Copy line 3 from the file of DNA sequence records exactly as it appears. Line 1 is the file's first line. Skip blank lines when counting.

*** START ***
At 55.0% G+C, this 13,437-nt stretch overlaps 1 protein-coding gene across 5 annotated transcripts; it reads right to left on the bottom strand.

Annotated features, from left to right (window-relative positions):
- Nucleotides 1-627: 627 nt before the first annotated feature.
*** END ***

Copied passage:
- Nucleotides 1-627: 627 nt before the first annotated feature.